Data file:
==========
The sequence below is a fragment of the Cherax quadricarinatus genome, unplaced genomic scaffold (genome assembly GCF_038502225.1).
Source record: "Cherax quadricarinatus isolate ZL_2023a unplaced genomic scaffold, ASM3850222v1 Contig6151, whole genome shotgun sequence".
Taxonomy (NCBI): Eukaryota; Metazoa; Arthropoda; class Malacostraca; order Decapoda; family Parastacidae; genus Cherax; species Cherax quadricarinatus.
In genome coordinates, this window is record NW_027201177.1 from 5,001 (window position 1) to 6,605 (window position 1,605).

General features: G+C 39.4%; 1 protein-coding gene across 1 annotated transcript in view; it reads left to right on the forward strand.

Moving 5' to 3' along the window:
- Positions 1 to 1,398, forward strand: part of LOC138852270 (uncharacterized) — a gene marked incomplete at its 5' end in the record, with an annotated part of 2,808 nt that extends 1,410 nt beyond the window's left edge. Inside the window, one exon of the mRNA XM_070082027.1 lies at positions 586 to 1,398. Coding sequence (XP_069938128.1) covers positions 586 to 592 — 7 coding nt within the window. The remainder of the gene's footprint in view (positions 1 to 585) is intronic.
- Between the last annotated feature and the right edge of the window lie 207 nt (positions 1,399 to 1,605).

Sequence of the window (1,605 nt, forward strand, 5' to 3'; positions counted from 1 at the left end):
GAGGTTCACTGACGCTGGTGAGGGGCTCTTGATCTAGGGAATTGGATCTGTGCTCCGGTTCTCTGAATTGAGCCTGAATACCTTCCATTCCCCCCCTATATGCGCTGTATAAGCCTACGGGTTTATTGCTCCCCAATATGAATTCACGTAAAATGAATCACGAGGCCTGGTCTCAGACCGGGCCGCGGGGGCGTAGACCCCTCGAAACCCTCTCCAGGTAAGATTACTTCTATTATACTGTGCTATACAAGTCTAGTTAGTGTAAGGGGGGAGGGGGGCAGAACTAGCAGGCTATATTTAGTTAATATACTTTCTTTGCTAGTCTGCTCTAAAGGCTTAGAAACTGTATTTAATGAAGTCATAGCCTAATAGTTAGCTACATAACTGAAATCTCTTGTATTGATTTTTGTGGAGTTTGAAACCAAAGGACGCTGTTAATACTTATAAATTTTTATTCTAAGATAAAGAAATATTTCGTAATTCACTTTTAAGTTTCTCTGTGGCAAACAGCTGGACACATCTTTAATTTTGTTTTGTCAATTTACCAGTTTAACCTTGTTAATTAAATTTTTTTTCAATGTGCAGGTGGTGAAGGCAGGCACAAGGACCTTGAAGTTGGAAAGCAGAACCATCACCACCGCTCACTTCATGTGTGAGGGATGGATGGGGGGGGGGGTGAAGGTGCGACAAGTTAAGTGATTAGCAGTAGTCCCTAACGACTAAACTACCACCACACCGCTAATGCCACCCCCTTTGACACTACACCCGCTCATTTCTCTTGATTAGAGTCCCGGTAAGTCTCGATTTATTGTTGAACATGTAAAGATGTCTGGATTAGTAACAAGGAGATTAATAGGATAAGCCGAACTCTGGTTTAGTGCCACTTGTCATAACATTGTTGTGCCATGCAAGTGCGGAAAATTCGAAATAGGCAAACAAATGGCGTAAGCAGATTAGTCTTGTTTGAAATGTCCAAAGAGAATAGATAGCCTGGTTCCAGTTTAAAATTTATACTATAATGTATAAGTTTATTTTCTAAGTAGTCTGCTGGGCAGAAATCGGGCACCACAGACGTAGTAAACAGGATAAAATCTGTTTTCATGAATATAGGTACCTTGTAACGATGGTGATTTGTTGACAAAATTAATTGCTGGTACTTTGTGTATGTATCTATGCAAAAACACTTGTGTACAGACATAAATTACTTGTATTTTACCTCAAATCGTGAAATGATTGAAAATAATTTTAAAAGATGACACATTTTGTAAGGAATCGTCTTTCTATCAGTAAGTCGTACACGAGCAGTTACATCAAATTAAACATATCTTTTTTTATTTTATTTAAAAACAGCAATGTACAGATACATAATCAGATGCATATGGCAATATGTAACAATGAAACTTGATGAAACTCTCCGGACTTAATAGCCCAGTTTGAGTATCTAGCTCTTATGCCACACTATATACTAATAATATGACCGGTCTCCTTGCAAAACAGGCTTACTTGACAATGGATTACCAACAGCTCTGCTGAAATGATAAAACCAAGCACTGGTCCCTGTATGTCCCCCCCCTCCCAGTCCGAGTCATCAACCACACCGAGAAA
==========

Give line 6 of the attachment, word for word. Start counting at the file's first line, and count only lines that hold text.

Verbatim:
Moving 5' to 3' along the window: